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When constructing a new object, I use the following code. In this code, is the object reference the variable 'a'?

BankAcc a = new BankAcc();

Also, out of interest, if the above constructs a new object to the variable a, what does the following do? Does it just create a new object without a variable/object reference?

new BankAcc();

Thanks!

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8 Answers

up vote 6 down vote accepted

Yes and yes.

The second one might be useful when you just want to use an anonymous object without caring about having a reference. Like:

new Thread(new Runnable() {
     public void run () { }
}).start();
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+1 I haven't done much with threads yet but I find this example of why you might not need a reference to an object interesting –  T I Dec 31 '11 at 16:16
    
You also don't need to keep a reference if the object adds itself to sort of collection as part of it's internal construction/initialisation. –  Aaron J Lang Dec 31 '11 at 16:20
    
@AaronJLang This too is very interesting, not sure where/when you would do this but will look into it, thanks. –  T I Dec 31 '11 at 17:07
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new BankAcc() creates the object and calls the constructor. Sometimes you need to do that, for example:

Rectangle rect = new Rectangle(new Point(100, 200), new Dimension(100, 300));

That is just an example of code so that you can see how it can be used.

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As explained in this Java tutorial, the creation of an object by using

BankAcc a = new BankAcc();

is a multi-step process. You have the declaration, instantiation and the initialization step

I will only highlight the most interesting parts from that tutorial which are relevant to your question:

  • To declare a variable, you use type name; (in this case BankAcc a;), which indicates a will/can be used to refer to data of type BankAcc. At this moment, a does not reference any object

  • To instantiate ayou use the new keyword. This will allocate memory for a new object and returning a reference to that memory. The new operator needs one single postfix argument: a call to a constructor. Whether or not you assign the reference returned by calling new to a variable or not is your choice. You can also use this reference directly in an expression (e.g. new Rectangle().height;)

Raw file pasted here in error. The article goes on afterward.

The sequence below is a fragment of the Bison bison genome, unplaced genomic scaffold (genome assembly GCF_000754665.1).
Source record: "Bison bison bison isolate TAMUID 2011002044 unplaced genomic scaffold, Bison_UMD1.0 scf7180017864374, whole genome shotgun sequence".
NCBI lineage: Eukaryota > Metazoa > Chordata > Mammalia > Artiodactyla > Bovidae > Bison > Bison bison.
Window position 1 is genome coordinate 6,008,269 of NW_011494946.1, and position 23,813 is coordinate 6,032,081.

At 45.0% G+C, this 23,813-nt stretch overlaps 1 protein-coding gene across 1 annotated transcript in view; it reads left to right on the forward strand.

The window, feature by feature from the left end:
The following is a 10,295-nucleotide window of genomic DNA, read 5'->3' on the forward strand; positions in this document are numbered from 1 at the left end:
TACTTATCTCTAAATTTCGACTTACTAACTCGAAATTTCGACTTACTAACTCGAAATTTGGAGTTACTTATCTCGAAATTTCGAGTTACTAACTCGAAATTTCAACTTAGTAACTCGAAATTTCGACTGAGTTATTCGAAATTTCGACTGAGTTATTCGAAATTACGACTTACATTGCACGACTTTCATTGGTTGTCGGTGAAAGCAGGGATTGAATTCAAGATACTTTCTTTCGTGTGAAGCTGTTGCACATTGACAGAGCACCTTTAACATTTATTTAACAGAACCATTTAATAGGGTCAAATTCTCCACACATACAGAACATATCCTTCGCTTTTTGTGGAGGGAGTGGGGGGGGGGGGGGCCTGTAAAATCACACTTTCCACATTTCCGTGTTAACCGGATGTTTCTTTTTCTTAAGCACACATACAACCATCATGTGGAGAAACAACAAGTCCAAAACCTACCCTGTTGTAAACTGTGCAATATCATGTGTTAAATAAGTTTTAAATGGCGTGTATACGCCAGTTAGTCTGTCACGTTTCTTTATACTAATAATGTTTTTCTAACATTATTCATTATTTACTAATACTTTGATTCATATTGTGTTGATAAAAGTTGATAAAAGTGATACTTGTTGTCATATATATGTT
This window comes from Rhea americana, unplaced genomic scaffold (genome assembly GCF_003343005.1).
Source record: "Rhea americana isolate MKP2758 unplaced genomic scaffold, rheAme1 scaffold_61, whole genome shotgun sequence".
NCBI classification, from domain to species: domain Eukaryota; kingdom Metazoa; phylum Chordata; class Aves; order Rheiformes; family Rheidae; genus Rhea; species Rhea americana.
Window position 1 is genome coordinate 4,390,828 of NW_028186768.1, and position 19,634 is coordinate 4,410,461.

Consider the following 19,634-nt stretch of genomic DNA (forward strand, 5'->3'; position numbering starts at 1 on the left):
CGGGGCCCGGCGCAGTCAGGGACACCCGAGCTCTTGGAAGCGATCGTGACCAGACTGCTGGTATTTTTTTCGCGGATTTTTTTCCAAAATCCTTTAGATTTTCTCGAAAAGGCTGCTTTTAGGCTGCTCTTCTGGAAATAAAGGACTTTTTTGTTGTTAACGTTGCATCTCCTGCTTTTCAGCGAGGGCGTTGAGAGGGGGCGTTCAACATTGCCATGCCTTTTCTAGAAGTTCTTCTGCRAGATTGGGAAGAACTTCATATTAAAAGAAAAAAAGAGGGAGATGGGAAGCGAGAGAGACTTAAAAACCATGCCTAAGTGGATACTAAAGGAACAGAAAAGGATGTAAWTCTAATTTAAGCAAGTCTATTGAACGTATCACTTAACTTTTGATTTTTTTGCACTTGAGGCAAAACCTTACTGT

• The initialization is the actual call to the constructor, which initializes the new object. The constructor is invoked by the new operator

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Yes, it just creates object, but it won't be assigned to any reference, so you can't access that object and do any operations on that object. It will just stay there in memory until garbage collected.

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Yes, and yes.

Note that just creating a new instance of a class without holding a reference to it is not unheard of (though not necessarily ideal), as the constructor of the class may do everything that is expected for a given operation.

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The second line of code instantiate an anonymous instance of BankAcc class.

It is a quick way to instantiate a class,it is usually used when you need the reference only one time, for example to pass a class instance to a method argument :

myFunc(new BankAcc());
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Yes the variable reference is "a" and yes new BankAcc(); creates a new object with no variable thus making it anonymous.

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I think Sun some it up pretty nicely,

"The new operator instantiates a class by allocating memory for a new object and returning a reference to that memory. The new operator also invokes the object constructor."

So yes a is a reference to the object BankAcc you instantiated with the new operator i.e. you are assigning = the return of new to the variable a which is a reference to an instance of type BankAcc

Regarding your second point, this can be done (compiled and executed) but I can't see many reasons why you would unless the constructor did something 'important'.

Edit: please refer to Tudor's answer for examples where instantiating without a reference is applicable

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